Cyberdimension Neptunia: 4 Goddesses Online Review

Cyberdimension Neptunia: 4 Goddesses Online is another spin-off of the Hyperdimension Neptunia series. Contrary to what the name might suggest, this is not actually an online game per se, but a single-player game that supports up to four players online. At its core, it’s a mixture of hack and slash, JPRG, visual novel, and pretty much almost everything that is characteristic of the Neptunia universe.

Much like the rest of the entries in this franchise, the game takes place in Gamindustri, a world that exists in another dimension, where four goddesses rule their own nations. If you’re not familiar with the context of the series, the entire setting, dialogue, and actual characters is all inspired by various elements of the video gaming culture. The name of each of the goddesses nations also shares a striking resemblance to the name of actual consoles, and you’re bound to come across many other references like that.

This time around the premise of the game revolves around Neptune, the series main protagonist, Vert, Noire, and Blanc, all being chosen as beta testers for an MMO, as well as other prominent characters of the series as well. With that in mind, this makes it so that the game breaks the fourth wall from time to time, but this happens in relation to the actual game characters playing the game in their own world, not towards you as the player.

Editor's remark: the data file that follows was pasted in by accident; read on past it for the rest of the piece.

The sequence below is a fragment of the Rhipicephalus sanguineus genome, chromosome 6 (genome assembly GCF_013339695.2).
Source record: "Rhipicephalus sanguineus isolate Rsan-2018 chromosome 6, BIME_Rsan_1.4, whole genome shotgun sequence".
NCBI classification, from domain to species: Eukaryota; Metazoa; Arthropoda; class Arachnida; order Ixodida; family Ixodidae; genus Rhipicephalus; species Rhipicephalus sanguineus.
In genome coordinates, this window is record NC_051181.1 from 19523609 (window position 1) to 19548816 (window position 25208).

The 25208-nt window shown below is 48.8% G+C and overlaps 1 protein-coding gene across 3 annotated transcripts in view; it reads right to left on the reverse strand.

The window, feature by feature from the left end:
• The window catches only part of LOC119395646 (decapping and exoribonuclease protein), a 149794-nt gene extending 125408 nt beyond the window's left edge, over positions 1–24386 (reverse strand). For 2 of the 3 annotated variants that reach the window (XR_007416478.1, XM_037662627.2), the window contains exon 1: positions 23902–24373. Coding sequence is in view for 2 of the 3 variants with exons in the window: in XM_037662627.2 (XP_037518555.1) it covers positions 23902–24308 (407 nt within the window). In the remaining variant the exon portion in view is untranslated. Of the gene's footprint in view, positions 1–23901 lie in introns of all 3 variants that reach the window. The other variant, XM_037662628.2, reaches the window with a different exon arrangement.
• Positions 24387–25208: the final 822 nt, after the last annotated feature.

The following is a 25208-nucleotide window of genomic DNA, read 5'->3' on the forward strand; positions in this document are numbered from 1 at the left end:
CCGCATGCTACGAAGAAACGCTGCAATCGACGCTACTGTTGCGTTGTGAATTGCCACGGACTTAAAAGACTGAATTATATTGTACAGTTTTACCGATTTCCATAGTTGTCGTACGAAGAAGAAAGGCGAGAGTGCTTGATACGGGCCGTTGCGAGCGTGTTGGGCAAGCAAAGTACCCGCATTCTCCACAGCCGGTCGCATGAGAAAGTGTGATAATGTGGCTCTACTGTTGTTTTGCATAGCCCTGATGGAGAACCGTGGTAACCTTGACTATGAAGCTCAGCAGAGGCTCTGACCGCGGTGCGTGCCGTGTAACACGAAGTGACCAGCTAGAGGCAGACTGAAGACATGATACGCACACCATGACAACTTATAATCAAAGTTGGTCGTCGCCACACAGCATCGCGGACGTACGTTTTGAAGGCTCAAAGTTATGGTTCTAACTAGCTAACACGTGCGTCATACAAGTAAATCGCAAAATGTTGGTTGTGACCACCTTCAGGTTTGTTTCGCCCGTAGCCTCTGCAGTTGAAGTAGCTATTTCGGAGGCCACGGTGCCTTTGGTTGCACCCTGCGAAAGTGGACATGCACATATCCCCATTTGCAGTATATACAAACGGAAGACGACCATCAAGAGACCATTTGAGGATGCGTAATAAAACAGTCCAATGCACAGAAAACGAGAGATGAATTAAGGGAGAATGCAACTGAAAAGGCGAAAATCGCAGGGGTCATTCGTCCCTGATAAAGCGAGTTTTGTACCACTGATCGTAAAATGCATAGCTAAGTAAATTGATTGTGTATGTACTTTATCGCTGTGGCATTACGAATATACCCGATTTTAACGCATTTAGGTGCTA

The game’s setting also makes it pretty much perfect to introduce the game’s mechanics since the actual characters are also learning them as they’re beta testing this new online game. The game is divided into several dungeons which you can complete as many times as you want, either for the sake of leveling your characters, collecting materials, or completing quests, and these are introduced as you progress along the story. Right after completing the first dungeon, which serves as a tutorial, the player is introduced to the city of Wishuel, which pretty much acts as a central hub. Here you’ll be able to practice combat, save your progress, create or search for games with other people, purchase new items, accept and finish quests through the Guild, as well as interact with the various characters and activate temporary buffs.